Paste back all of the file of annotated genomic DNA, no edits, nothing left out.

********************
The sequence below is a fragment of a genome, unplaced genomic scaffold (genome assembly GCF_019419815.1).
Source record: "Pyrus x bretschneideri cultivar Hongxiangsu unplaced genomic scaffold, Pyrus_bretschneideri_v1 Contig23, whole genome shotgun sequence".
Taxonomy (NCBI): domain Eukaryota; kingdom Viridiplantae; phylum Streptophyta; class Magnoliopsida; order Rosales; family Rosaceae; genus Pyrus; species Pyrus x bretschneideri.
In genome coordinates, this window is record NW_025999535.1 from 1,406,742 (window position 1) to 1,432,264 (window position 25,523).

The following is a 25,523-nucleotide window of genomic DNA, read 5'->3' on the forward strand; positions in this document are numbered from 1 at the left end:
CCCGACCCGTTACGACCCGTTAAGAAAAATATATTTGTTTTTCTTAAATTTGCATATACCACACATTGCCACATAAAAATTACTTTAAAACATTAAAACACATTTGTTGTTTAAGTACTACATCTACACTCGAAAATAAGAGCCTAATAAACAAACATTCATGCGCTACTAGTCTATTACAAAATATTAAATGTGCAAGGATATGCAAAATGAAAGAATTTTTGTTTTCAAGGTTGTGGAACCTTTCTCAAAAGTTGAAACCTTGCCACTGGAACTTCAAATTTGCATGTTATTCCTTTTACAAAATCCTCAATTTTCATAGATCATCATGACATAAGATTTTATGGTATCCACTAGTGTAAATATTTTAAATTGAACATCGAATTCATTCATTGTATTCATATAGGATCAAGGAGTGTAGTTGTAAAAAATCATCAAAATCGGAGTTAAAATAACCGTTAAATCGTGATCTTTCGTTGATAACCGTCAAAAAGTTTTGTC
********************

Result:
The sequence below is a fragment of a genome, unplaced genomic scaffold (genome assembly GCF_019419815.1).
Source record: "Pyrus x bretschneideri cultivar Hongxiangsu unplaced genomic scaffold, Pyrus_bretschneideri_v1 Contig23, whole genome shotgun sequence".
Taxonomy (NCBI): domain Eukaryota; kingdom Viridiplantae; phylum Streptophyta; class Magnoliopsida; order Rosales; family Rosaceae; genus Pyrus; species Pyrus x bretschneideri.
In genome coordinates, this window is record NW_025999535.1 from 1,406,742 (window position 1) to 1,432,264 (window position 25,523).

The following is a 25,523-nucleotide window of genomic DNA, read 5'->3' on the forward strand; positions in this document are numbered from 1 at the left end:
CCCGACCCGTTACGACCCGTTAAGAAAAATATATTTGTTTTTCTTAAATTTGCATATACCACACATTGCCACATAAAAATTACTTTAAAACATTAAAACACATTTGTTGTTTAAGTACTACATCTACACTCGAAAATAAGAGCCTAATAAACAAACATTCATGCGCTACTAGTCTATTACAAAATATTAAATGTGCAAGGATATGCAAAATGAAAGAATTTTTGTTTTCAAGGTTGTGGAACCTTTCTCAAAAGTTGAAACCTTGCCACTGGAACTTCAAATTTGCATGTTATTCCTTTTACAAAATCCTCAATTTTCATAGATCATCATGACATAAGATTTTATGGTATCCACTAGTGTAAATATTTTAAATTGAACATCGAATTCATTCATTGTATTCATATAGGATCAAGGAGTGTAGTTGTAAAAAATCATCAAAATCGGAGTTAAAATAACCGTTAAATCGTGATCTTTCGTTGATAACCGTCAAAAAGTTTTGTC